Essex Highways, Safer, Greener, Healthier

How we prioritise highway issues

On this page you can find:


We are responsible for maintaining roads and pavements on our network. This includes 5,000 miles of road, nearly 4000 miles of Public Rights of Way, more than 1,500 structures and over 128,000 street lighting columns.

We carry out regular inspections of roads, pavements and Public Rights of Way network, but we know that issues may come up between these inspections.

You can tell us about an issue using our reporting tool, this is what we refer to as an enquiry.

Some problems like abandoned vehicles and street cleaning must be reported to your local district, city or borough council.

What we do after you tell us about an issue

Once you've told us about an issue, we'll look at what information you provided to work out the next steps. What we do next and how long it takes to fix it depends on the location, type of issue and how serious it is.

How we assess and prioritise issues

If an issue meets our minimum requirements it will be recorded as a defect on our risk register, defects are giving a risk factor score as described below.

 

‘Make-Safe’ interventions

When councillors, members of the public and our inspectors identify and report potholes and other issues, we assess them. The highest risk problems need to be dealt with urgently, for public safety. For these most urgent repairs, usually we don’t have time to book a permit to close the road, order traffic management (cones, temporary traffic lights or barriers) and get together all the equipment and hot asphalt, so we must fix the pothole quickly with the cold material the call-out crew carries on their truck.

The on-call crew only carry a limited number of tools and materials in the response vehicle, such as a small number of cones and signs, plus cold asphalt material to fill a pothole, which they can quickly fill in and tamp it down to make it safe for a temporary period. With other problems, all we can do on the spot is put cones, barriers and signs on site to warn drivers and other road users – for instance if there is a missing gulley or manhole cover.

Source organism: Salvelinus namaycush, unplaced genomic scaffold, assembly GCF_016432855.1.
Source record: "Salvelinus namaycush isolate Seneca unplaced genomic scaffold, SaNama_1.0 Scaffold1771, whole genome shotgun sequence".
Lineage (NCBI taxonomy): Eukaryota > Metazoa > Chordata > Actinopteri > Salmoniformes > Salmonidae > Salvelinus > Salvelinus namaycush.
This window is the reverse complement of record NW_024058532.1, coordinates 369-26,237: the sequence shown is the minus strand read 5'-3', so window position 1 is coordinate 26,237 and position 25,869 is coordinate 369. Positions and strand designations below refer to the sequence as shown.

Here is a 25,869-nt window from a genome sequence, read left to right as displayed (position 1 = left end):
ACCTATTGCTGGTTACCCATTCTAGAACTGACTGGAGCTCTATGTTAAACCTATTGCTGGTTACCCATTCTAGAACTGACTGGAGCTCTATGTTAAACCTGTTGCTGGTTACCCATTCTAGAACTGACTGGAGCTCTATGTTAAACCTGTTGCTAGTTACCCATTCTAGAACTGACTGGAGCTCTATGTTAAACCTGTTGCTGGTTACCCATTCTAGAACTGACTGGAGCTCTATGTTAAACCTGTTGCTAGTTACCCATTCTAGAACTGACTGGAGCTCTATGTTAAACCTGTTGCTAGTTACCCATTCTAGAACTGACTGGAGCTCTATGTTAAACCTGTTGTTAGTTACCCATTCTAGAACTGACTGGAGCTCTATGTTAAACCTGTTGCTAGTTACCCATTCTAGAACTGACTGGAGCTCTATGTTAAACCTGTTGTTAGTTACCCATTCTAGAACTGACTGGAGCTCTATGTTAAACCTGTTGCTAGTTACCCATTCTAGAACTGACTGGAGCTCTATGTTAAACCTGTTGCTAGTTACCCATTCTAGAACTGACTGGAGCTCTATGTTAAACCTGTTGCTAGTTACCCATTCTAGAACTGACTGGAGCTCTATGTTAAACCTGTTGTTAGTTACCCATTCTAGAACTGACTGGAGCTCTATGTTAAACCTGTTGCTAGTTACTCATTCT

We call these repairs ‘make-safes’ – watch our video, that explains more about this type of urgent intervention.

Risk Factor Score

The risk factor is the combination of consequence and likelihood assessments multiplied together. This will produce a range of scores from 1 to 16. It is this score that identifies the seriousness of the risk and consequently that appropriate level of response.

Likehood

   

High
4
(over 80%) 

Medium
3
(61-80%)

Low
2
(41-60%)

Very Low
1
(up to 40%)

Consequence

Negligible
1

4

3

2

1

Minor
2

8

6

4

2

Noticeable
3

12

9

6

3

Serious
4

16

12

8

4

Programmed repairs

The vast majority of reported defects are not assessed as urgent and are put into a programme of work. Following the risk assessment, the defect will be categorised from Priority 1 (S1) to Priority 4 (S4). The timescale for the repair depends on the risk assessment and which type of road the pothole is on – County Routes (A, B and some C roads) and Local Roads (majority of C and unclassified roads). View the map at the bottom of this page. County Routes are shown in red and blue on the map.

The table below shows the different classifications of defects and the response time for repair.

   

Priority 1 (S1)
Score 16

Priority 2 (S2)
Score 8-12

Priority 3 (S3)
Score 4-6

Priority 4 (S4)
Score 1-3

Response
Time

County Route

2 hours*

2 working days*

Defect to be considered for repair as part of the planned maintenance programme

Repair will be undertaken with a non-specified timescale

Local Road

2 hours*

5 working days*

*Where a S1 or S2 defect may require follow up treatment to affect a permanent repair, this will be undertaken as Priority 3 (S3) defect.

Related content 

Read more about our highways maintenance policies and strategies.

Map

Key